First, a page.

Grocery Store Overload
The author defends her decision to stick strictly to old grocery store haunts.
“Been to Fresh Market yet?” asked my neighbor, referring to the new high-end grocery store across from Towson Town Shopping Center.
“What’s there?” I asked.
She started rattling off all the reasons I should go there: fresh meats and produce, a phenomenal bakery. “And the sauces. You’ve got to go there for the sauces,” she said.
Sounds great, I told her. But I don’t think I’ll be gracing that new grocery store anytime soon—awesome sauces or not—or MOM's Organic Market, the other new grocery store in town creating a lot of buzz.
I have nothing against grocery stores. In fact, I probably spend more time trolling the aisles of local grocery stores than I do any other public place. I’m on a first-name basis with several employees at the Giant; some fellow shoppers I’ve met there I now consider friends.
It's not that I have a food fetish. I’m simply trying to feed a family of four, two of whom claim to be “starving” so often that I’ve contemplated hooking them up to an IV drip and feeding them protein shakes intravenously. If only it were that simple.
Instead, I schlep to several food stores on a regular basis, trying to find foods to please a range of picky palates and, along the way, picking up too many extraneous purchases.
The Giant, while certainly not the most exciting or exotic stop on my weekly food tour, covers most of the basics. While I save some of my meat, produce, and "special occasion dinner" purchases for other stores, it’s nice to buy cereal and eggs at the same place I get toilet paper and shampoo.
Though my trips to the Giant are frequent, I’ve gotten them down to a science so that even purchasing $200 worth of groceries takes me no more than 30 minutes. I always use the scanner—what I consider a modern-day marvel. I simply scan the items and stick them in recyclable bags, saving me from standing in long lines and enduring the wrath of cranky cashiers. The only downside? I don't get my fix of celebrity gossip reading People magazine in the checkout line.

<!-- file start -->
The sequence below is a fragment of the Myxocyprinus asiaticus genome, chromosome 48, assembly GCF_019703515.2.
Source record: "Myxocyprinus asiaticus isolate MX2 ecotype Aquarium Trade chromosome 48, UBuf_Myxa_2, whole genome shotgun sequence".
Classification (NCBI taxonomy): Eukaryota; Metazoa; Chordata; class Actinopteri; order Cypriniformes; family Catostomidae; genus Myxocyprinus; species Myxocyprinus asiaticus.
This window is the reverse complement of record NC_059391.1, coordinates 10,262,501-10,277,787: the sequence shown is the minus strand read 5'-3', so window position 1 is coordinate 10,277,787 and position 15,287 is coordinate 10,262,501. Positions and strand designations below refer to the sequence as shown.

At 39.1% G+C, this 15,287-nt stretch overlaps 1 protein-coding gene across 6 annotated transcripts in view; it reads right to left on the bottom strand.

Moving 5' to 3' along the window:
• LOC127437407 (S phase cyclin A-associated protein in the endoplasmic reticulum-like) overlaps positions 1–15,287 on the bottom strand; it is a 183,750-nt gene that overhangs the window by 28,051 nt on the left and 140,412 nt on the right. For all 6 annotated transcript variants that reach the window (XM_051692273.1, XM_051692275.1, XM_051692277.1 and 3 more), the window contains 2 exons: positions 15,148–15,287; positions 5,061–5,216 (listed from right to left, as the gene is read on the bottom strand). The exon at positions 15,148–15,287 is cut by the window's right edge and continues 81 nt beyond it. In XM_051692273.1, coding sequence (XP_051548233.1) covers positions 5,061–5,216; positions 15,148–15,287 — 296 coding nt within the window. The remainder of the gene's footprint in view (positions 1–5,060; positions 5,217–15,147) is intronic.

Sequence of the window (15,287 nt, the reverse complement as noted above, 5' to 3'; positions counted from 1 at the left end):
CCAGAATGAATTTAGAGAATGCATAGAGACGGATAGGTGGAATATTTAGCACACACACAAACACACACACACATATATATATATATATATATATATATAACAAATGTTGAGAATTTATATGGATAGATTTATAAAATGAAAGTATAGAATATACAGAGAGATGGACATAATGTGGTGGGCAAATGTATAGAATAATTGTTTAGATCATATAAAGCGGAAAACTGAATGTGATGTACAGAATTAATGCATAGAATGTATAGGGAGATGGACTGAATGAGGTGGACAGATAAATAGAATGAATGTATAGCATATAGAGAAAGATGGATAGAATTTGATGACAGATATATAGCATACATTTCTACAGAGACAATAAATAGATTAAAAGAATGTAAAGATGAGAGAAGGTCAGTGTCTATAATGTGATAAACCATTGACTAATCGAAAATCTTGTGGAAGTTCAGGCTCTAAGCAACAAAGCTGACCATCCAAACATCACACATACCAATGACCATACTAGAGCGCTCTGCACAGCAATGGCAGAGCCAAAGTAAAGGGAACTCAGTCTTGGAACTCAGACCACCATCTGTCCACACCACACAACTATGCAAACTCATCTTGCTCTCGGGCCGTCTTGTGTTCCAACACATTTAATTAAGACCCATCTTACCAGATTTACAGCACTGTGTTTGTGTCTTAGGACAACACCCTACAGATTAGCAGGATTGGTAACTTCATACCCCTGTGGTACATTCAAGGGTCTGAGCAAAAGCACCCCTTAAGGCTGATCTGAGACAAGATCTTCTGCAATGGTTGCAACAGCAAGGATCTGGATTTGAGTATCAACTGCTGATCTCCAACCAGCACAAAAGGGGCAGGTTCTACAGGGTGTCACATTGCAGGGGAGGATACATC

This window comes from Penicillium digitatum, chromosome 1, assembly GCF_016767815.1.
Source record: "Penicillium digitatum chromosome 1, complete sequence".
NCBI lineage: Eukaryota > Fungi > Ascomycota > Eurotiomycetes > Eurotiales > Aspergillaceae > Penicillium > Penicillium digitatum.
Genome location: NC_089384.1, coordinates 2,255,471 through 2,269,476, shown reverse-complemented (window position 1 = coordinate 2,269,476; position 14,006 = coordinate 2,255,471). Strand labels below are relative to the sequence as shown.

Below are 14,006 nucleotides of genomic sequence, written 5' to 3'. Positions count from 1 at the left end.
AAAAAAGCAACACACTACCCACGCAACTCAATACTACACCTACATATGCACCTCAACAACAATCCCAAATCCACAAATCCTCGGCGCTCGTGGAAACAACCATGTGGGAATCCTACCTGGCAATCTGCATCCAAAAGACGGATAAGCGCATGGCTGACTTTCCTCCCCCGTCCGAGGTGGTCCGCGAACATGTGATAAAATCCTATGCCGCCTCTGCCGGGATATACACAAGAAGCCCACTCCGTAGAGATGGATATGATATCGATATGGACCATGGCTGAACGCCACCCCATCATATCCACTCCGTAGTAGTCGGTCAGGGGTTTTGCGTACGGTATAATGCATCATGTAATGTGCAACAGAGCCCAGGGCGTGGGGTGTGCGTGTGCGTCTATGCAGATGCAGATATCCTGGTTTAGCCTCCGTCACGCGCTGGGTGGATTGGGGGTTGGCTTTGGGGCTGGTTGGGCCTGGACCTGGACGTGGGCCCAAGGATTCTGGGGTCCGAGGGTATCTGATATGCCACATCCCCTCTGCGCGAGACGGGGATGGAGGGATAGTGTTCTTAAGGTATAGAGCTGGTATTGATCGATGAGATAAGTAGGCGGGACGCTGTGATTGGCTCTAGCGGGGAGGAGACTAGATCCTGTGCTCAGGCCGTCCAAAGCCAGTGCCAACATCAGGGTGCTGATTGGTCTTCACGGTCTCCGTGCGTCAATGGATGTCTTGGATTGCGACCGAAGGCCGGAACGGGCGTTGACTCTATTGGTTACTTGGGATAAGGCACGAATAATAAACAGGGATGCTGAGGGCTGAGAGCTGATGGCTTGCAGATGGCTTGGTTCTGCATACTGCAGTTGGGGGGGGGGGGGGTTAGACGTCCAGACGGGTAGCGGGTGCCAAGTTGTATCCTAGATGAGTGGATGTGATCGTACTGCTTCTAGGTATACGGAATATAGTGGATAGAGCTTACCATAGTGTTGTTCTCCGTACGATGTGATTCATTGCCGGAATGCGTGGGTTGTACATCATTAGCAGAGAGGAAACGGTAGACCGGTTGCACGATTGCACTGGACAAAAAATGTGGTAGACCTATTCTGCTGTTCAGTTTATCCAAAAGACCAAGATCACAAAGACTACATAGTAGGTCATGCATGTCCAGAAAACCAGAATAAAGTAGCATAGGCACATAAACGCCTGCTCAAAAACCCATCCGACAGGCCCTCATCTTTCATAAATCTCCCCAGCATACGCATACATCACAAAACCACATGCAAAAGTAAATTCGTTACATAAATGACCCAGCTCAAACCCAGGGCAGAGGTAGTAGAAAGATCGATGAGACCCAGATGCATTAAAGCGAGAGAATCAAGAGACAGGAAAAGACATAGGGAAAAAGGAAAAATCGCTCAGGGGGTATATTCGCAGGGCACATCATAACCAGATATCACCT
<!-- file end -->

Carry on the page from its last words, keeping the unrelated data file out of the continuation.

But there are some grocery stores where efficiency is not the number one priority. I count Wegman’s among these. You can’t simply storm by the mountain of cheeses on display without carefully considering them. Even the extensive olive bar is something to behold. Despite the bulging food aisles at Wegman’s, I can’t get everything on my grocery list there.
For big value-pack slabs of organic beef, bulk granola, and out-of-this-world homemade muffins, I try to slip over to Whole Foods occasionally. Of course, these quick trips for a few items typically turn into much bigger than expected shops, with food spilling over the sides of my mini cart, and cash flying out of my wallet.
The same thing happens to me at Trader Joe’s. I love their bread and bagels. Their sophisticated frozen food selections make quickie dinners much more desirable than boring old frozen pizzas. And they’ve got bizarre snacks that my daughter loves, like salty dried seaweed. Go figure. But, I ask myself when I'm unloading far more bags than anticipated, do I really need all this stuff?
So maybe there is a bottled sauce out there that would make the perfect marinade. But I’ve already got about five half-empty bottles in my refrigerator that I swore would be the sauce, as well as some in my cabinets that haven’t even been cracked open yet. So for now, I’m swearing off any new grocery stores.